Randy Moss 2008 11 (-9)

    Wes Welker 2008 13 (-3)

    Corey Dillon 2005 6 (-9)

    Darrelle Revis 2015 10 (-4)

    Brian Waters 2012 0 (-13)

    Rodney Harrison 2004 11 (-2)

    Antowain Smith 2002 9 (-3)

    Brandon LaFell 2015 5 (-6)

    Danny Woodhead 2011 5 (-5)

    Anthony Pleasant 2002 5 (-5)

    Roman Phifer 2002 6 (-4)

    Brandon Lloyd 2013 0 (-10)

    Donte’ Stallworth 2008 1 (-8)

    David Patten 2002 8 (-1)

    These 14 guys totaled 172 AV in Year One and then only 90 AV in Year Two. What does this show or mean? That contracts should be short? That when you are old enough to sign as a FA, you are already in decline? That it’s hard to be good in consecutive years? Something else? Nothing? (I left Bledsoe off my calculation because I didn’t think he belonged in table one.)

    • Tom

      I find this even more fascinating…Josh, were these guys still on the Patriots? That’s what’s interesting: they get to the Pats, are incredible, then next year, still on the Pats, not so good? Why?

      • Tom

        Never mind…I see Revis, he went to Jets in 2015, etc.

    • sn0mm1s

      In 2008 Brady wasn’t the starting QB – Cassel was. That would explain the severe drop for some of the offensive players.

    • Four Touchdowns

      I also think we need to see a baseline of how good they were with and without Brady and Belichick. Like what was their AV before arriving / leaving the Pats?

      • Four Touchdowns

        Looking at Randy Moss, he hit 17 AV three times before the Patriots but his three seasons prior to 2007 had an AV of 8, 8,and 3 respectively. He hit 20 with Brady in 2007, jumped down to 11 with Cassel in 2008 and then bounced back up to 13 with Brady in 2009.

        Looking at Revis, he had an AV of 15 in 2011, lost 2012 to injury, had a 7 with Tampa Bay in 2013, jumped back up to 14 in 2014, and then slipped down to 10 in 2015.

        With Drew Bledsoe, his highest AV was 16 in 1996 and then went 14, 12, 11, and 10 before losing 2001 to injury. So getting 14 is a “best case scenario” in signing him.

        And so on.

  • Tom Goodrich

    AV is a nifty stat and better than any publicly available alternative I’m aware of… but it does have some obvious inherent problems that we should keep in mind when using it. This post runs right into maybe the biggest flaw.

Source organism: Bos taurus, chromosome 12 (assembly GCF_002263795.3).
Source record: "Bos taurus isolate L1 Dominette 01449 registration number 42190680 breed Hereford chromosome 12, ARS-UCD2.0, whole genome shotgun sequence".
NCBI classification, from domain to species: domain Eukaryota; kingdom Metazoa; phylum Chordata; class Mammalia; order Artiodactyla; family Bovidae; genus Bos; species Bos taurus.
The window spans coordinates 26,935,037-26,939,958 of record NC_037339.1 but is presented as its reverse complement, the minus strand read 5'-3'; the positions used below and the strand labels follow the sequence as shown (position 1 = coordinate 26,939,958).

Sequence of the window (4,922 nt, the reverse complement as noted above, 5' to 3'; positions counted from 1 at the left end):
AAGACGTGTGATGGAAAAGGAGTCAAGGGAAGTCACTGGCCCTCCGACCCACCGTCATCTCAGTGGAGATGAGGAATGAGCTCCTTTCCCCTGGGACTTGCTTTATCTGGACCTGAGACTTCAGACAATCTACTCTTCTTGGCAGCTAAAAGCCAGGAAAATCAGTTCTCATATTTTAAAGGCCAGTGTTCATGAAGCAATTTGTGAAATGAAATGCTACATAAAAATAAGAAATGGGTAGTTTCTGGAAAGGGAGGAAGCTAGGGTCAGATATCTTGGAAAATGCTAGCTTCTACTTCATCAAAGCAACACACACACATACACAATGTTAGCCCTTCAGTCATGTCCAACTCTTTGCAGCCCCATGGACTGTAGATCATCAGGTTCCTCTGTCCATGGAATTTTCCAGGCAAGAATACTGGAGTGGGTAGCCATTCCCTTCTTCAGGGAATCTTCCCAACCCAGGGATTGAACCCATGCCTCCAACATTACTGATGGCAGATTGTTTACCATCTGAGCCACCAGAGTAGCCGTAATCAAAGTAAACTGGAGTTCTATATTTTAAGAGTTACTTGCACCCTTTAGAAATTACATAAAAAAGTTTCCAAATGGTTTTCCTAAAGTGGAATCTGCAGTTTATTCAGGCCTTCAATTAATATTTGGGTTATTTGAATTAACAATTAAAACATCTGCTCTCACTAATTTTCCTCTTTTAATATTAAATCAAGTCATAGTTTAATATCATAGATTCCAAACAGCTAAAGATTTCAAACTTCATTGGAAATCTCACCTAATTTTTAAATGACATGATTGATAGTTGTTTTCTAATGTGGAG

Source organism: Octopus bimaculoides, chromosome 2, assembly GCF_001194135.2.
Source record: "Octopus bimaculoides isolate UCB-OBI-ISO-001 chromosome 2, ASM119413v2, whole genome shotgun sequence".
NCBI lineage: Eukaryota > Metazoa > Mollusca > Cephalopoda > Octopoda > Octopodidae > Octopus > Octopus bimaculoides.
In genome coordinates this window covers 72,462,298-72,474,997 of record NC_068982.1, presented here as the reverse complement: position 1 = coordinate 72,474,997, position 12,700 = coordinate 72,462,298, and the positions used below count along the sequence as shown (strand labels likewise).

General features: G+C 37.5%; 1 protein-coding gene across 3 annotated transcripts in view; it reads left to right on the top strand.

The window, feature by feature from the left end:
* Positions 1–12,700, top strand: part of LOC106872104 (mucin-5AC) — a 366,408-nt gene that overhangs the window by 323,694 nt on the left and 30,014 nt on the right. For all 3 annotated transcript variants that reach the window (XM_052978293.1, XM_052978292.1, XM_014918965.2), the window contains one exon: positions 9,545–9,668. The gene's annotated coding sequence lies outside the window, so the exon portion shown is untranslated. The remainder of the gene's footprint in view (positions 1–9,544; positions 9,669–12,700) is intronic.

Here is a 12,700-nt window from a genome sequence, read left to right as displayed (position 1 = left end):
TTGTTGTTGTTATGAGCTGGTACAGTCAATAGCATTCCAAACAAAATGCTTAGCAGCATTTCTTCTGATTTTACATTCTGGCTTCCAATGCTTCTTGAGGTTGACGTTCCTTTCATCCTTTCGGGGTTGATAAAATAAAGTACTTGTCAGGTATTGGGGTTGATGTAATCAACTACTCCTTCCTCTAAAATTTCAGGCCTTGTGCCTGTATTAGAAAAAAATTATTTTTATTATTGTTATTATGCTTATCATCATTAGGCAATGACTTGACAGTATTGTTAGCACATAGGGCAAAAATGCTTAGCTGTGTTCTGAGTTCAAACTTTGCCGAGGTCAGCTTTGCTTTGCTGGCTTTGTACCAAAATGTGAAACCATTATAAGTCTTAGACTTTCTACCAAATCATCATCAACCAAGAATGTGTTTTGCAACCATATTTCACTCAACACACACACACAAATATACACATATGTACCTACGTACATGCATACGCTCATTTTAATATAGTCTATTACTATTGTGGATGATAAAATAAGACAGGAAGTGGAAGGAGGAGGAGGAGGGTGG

Under the AV system, a player’s AV total will vary significantly for the same performance depending on the quality of the offense or defense that he is on. This is as much a feature of AV as it is a bug when you look at large aggregate groups of players, but when you’re comparing a sampling of player-years from the Belichick-era Patriots with a sampling of player-years from a fairly random selection of the other 31 teams over that period, you’d expect to see the Patriots group have a *much* higher AV if starts, pro-bowls, etc. and all else are relatively equal (to say nothing of the fact that AV provides a multiplier bonus for PB/AP honors and guys on the Patriots are probably more likely to get such honors for a given level of performance due to increased attention and team success).

    I’m coming at this as a Patriots fan so I’d love to believe that the players who go to the Pats tend to do brilliantly and the ones who leave tend to do poorly, and there’s a kernel of truth there, but I think taking the AV numbers at face value would lead us to overestimate the magnitude of that effect. You can see that in some relatively dubious head to head AV results: Anthony Pleasant was a solid DE in 2001 (10 AV), but Chandler Jones (9 AV) was almost certainly better in 2016, and I’d say the same of Akiem Hicks (8 AV). Danny Woodhead’s 2010 (10 AV), Brandon LaFell’s 2014 (11 AV), and Brian Waters’ 2011 (13 AV) are probably all inflated a bit due to playing on superb offenses relative to Asante Samuel’s 2008 (12 AV), Aqib Talib’s 2014 (9 AV), and Ty Law’s 10 INT 2005 (10 AV). It’s not so much that those players who left the Pats are necessarily being underrated by AV as it is that some offensive players who were valuable contributors but also somewhat “along for the ride” are getting overrated because there are so many AV points sloshing around on those all time Patriots offenses.